At our church, communion is served the first Sunday of each month. Today, while I listened to the words, ate the cracker and drank the juice, it occurred to me that I should write a blog entry telling of my beliefs and God commitments. A principle of my life has been that it is imperative to act upon beliefs and share them with others—be it spiritual, political, social action, or any other element that makes up whom I am. To do less is to devalue those beliefs and make them inconsequential.
For some reason, it has always been easy to speak up politically or for causes—even in the face of opposition and when doing so invited degrees of personal risk. Being to the left of center politically and being involved in “liberal” social causes (civil and human rights, universal health care, etc.) while living in strong right wing communities has never intimidated me—in fact, it has been rather invigorating.
But—this willingness to speak out and act on my even stronger and more consequential spiritual beliefs has been difficult. Why? I can only think it is because in so many cultures, both in the US and elsewhere, people who speak out about Jesus Christ and proclaim his sovereignty are often ridiculed and viewed as myopic and “right wing nuts.” Of course, I don’t want to be considered either right wing or nuts. Or, more simply put, I have been a coward.
So—it is now time to speak boldly and with clarity about what I believe and am convinced is true. It is very easily said and explained as, contrary to what people believe, being a follower of Christ is actually quite simple—it is bending the knee to the lifestyle and commandment of Jesus that is difficult.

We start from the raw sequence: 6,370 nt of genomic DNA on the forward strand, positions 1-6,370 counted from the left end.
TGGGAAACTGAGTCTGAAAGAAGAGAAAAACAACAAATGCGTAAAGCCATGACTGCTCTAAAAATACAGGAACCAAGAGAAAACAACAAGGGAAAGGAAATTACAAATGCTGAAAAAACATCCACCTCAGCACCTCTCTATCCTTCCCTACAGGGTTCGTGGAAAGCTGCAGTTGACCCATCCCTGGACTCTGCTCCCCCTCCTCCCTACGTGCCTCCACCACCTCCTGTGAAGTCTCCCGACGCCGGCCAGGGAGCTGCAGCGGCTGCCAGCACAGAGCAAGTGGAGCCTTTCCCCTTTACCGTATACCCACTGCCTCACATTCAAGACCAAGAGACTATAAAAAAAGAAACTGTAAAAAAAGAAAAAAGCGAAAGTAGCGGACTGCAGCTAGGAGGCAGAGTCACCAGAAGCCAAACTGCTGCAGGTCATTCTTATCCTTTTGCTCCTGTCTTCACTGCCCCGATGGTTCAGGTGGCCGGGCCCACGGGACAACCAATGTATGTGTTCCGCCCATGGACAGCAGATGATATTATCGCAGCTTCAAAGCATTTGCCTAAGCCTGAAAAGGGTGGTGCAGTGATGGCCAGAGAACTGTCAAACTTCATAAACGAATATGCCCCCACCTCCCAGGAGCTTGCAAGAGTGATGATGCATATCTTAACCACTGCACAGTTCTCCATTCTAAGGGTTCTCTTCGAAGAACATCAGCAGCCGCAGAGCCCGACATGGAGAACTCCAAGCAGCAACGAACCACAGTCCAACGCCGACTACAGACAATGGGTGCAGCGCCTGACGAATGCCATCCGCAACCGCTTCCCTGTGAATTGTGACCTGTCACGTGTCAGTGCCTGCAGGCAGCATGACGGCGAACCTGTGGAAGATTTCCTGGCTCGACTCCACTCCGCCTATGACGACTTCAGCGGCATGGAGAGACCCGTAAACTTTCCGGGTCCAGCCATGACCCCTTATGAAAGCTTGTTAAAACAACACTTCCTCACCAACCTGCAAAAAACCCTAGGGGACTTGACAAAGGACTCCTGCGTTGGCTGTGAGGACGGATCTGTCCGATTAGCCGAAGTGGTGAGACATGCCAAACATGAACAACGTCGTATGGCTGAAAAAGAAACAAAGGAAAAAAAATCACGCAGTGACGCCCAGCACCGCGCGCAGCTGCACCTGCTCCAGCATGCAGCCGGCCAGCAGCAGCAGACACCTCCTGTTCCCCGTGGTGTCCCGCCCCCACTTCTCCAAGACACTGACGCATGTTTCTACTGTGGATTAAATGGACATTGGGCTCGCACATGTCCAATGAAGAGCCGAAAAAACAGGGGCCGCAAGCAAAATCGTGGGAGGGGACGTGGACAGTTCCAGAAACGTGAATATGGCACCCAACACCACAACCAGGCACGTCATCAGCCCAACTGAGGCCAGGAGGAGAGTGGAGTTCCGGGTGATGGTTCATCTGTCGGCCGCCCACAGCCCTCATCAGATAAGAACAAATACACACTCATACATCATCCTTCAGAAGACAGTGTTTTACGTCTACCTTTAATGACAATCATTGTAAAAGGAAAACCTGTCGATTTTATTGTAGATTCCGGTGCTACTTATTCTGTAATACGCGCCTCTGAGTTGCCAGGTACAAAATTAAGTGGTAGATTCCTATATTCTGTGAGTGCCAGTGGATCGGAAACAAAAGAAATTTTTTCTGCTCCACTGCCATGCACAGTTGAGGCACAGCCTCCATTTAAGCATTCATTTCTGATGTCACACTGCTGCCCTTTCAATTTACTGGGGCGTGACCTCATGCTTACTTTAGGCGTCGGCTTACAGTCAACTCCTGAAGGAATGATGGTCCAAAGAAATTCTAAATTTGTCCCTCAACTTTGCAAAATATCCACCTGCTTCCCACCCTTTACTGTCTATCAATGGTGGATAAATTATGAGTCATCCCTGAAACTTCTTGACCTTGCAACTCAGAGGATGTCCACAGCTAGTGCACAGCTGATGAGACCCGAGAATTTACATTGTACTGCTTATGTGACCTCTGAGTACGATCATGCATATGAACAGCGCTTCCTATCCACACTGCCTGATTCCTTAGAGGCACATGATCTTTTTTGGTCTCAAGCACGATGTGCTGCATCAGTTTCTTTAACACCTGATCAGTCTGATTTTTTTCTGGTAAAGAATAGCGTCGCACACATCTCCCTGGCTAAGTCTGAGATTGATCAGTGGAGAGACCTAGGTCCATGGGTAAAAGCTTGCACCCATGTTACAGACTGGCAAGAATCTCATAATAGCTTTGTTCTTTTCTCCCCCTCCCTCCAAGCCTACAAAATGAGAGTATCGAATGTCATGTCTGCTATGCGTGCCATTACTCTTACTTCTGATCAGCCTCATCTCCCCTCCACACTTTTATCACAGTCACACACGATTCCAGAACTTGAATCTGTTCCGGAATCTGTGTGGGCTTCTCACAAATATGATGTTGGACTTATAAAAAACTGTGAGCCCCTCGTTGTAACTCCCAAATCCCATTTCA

I believe that Jesus Christ is the son of God. That His coming was foretold in the Old Testament and that the prophecies were fulfilled in His birth, life, death, resurrection and ascension to heaven.
I believe as the apostle John said: For God so loved the world that he gave his one and only son, that whoever believes in Him shall not perish but have eternal life.
Jesus said “I am the way and the truth and the life. No one comes to the Father except through me” and “I am the resurrection and the life. Anyone who believes in me will live, even though they die; and whoever lives by believing in me will never die.”
No one states the road to salvation or provides the access key to heaven more clearly than Billy Graham—whom God has gifted with communication skills of such clarity that it is impossible to miss the message. As he preaches, it is essential to be “born again”--referring to a spiritual rebirth which requires that a person acknowledge:
- that Jesus was born into a human world
- that he is the Son of God:
- that his death and resurrection were required as atonement for the sins of Adam and Eve (and consequently those belonging to the rest of us.)
- that we must admit sin and accept the gift of saving grace by asking Jesus, the Son of God, to enter our lifes' and then walk together for the rest of eternity
So—it is about as simple a thing to do as blinking an eye and yet it is, for so many, a hard step to take. The tragedy is that eternity offers only two options--one provides a glorious forever and the other promises an eternity of pain. And so------for those of us who believe and know this truth, our greatest sin is not sharing it freely and openly.
How can I explain being concerned with the quality of life that people have or don't have while on this earth and yet remain silent on the greater issue of forever? The answer is simply that I have failed in being true to my own human standards and philosophy and, more importantly, failed God's expectation for me.
I think of the faith of children and its purity and wonder at what point the child leaves us. Three years ago when we were in the great cathedral in Seville, Casey stood mezmorized in front of a large crucifix. After a while, he turned to the stranger standing next to him and said, "He's not on the cross anymore, you know." I often wonder if that stranger ponders the thought of a little 4 year old.
This was at the cathderal in Ortygia, Syracuse, Sicily. As we were doing what adults do, checking out all the nooks and crannies, Casey asked if he could kneel and pray. Sometimes I wonder why we were given this little treasure of a child. But--I thank God for him daily.